Hypocrisy! It’s perhaps the single biggest reason people say they don’t go to church. In fact, according to UnChristian, a book based on surveys done by the Barna Research Group, among people with no religious affiliation in the 16- to 29-year-old bracket, 85% say one reason they don’t go to church is because Christians are hypocritical. And it’s such an easy dodge. One word: hypocrisy. Someone has suggested the best response might be, “There’s always room for one more.” There’s a kind of truth to what they’re claiming. If you’re looking for a group of people who always live up to their highest values and who never say one thing and do another, you’ll need to look somewhere other than the church, though I doubt you’ll find a group totally free of inconsistency anywhere.
It can be a healthy thing to acknowledge the contradictions between our profession of faith and our daily actions, but it’s also useful to qualify our confession a bit. In the New Testament, the only time Jesus hurled the charge of hypocrisy was when people were doing something deliberately to appear outwardly different from what they were inwardly. For example, he spoke about people who gave to charity “so that they may be praised by others” (Matthew 6:2). Likewise, he spoke against those who “love to stand and pray in the synagogues and at the street corners, so that they may be seen by others” (v. 5). He also chided the scribes and Pharisees for putting on appearances, saying, “For you are like whitewashed tombs, which on the outside look beautiful, but inside they are full of the bones of the dead and of all kinds of filth” (Matthew 23:27). Jesus called all of those people hypocrites, and the Greek word that’s translated “hypocrite” actually means “actor” or “stage player.”
How many church attendees do you suppose get up on Sunday morning and think, “I’m going to go to church so I can pretend to be righteous and appear to be holy”? No, when we church people admit to being hypocrites, we aren’t usually confessing to playacting. More often, we mean that we failed to follow through on our good intentions or that we can still see the gap between the people we are called to be and the people we actually are. But we aren’t trying to deceive anybody; we’re seeing where we still need to work to bring our behavior up to the level of what we really believe.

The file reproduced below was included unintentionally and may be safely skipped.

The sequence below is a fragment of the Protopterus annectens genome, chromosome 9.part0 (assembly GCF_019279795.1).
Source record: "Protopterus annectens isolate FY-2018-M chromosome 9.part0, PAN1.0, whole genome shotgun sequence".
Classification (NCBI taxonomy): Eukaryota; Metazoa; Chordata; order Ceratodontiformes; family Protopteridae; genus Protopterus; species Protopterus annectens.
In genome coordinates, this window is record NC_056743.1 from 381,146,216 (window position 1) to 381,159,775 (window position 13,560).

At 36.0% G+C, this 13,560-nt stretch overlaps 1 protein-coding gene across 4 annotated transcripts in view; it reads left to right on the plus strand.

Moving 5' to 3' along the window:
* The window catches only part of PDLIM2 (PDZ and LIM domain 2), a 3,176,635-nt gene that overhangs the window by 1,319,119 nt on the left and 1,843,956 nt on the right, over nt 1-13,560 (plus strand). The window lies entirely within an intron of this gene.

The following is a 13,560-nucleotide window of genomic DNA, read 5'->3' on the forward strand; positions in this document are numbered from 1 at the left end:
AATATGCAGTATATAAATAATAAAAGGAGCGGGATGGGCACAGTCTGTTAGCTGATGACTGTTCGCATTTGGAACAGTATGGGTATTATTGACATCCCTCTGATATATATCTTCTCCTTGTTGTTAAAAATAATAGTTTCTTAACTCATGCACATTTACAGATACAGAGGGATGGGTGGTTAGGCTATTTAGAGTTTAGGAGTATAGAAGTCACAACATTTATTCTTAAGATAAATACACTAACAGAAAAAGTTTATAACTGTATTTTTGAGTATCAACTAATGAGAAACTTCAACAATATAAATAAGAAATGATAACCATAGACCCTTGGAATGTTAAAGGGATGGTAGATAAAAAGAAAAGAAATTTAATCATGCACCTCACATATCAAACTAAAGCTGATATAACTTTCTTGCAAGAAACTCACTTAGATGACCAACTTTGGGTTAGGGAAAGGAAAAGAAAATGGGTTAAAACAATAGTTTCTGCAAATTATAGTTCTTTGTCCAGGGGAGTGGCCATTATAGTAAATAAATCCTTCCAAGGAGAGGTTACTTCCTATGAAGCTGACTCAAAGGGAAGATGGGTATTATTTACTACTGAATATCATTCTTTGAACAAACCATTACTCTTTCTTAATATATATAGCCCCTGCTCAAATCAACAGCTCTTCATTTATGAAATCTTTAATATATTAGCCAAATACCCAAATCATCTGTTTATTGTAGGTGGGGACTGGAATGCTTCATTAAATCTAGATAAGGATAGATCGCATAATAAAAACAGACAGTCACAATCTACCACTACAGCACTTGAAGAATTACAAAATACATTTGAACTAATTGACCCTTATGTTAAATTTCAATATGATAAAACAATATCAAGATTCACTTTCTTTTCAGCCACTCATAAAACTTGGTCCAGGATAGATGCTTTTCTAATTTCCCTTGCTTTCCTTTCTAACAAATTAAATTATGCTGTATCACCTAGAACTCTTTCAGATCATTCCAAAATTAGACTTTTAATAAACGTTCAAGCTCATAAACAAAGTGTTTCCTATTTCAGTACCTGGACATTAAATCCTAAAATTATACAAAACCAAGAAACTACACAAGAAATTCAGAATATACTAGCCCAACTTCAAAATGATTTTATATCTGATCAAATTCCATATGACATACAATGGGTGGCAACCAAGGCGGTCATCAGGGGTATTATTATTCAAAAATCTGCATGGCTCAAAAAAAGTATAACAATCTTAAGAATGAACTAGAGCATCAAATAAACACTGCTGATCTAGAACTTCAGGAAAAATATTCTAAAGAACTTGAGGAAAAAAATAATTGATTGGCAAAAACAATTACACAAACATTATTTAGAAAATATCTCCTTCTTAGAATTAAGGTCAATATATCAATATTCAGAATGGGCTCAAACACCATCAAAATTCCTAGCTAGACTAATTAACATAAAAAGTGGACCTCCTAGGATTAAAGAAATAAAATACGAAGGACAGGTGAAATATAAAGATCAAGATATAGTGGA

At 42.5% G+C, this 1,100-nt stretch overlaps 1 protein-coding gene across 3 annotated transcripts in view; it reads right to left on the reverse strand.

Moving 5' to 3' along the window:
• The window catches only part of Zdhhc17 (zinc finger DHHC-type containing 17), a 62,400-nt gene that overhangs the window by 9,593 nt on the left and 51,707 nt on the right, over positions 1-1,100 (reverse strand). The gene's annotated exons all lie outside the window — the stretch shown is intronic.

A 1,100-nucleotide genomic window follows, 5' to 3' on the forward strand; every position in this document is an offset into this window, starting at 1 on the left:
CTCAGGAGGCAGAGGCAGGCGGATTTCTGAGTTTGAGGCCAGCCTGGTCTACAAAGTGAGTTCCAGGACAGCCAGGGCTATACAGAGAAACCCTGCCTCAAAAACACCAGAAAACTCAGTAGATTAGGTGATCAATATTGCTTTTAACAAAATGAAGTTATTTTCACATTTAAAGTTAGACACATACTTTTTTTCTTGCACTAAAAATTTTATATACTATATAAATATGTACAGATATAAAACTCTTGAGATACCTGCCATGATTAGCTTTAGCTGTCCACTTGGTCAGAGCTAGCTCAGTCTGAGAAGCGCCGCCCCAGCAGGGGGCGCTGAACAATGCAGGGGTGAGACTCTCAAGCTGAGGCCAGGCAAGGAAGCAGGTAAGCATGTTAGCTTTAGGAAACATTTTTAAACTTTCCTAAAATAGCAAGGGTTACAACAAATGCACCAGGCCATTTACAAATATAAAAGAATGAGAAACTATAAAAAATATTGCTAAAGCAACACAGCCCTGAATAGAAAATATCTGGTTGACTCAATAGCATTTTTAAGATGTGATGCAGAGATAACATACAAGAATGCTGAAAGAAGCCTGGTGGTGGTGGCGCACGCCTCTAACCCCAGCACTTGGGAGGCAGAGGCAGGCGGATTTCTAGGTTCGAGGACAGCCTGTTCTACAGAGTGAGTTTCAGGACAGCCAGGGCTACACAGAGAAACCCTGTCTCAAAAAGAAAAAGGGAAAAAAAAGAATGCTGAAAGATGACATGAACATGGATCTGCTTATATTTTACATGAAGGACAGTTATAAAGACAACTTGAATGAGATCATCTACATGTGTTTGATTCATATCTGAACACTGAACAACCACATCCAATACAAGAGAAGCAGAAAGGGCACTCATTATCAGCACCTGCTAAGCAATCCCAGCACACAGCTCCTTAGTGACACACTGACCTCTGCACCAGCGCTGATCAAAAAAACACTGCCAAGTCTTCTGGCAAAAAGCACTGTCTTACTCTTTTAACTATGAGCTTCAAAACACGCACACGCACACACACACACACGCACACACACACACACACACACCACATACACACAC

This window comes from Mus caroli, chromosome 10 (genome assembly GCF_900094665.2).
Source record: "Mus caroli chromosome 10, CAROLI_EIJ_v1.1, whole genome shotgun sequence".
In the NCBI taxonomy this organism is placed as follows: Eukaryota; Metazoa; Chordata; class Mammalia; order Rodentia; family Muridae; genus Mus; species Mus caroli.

It appears, then, that when somebody is outside the church and has no intention of coming in, it’s easy for him or her to say it’s because of hypocrisy in the church. And there are some gaps between our best intentions and our follow-through. But church insiders are more likely to see those gaps differently. In other words, if you really get involved with members of a congregation, you are less likely to see problems in the church in terms of hypocrisy and more in terms of human failure. And when you’re talking about human failure, it’s easier to include yourself in that category. In fact, many people stay in the church because, though they recognize imperfections among both fellow attendees and themselves, they also see it’s a place where we’re called higher. And if you pay attention in church, you’ll often see people who are working very hard to follow Jesus faithfully.
Thus, one good reason to come to church is because it puts us in company with other people who also see that gap between their profession and practice, and care enough to want to narrow it. In church, we find people who aren’t that different from ourselves and who are on faith journeys similar to ours. And there is always room for one more!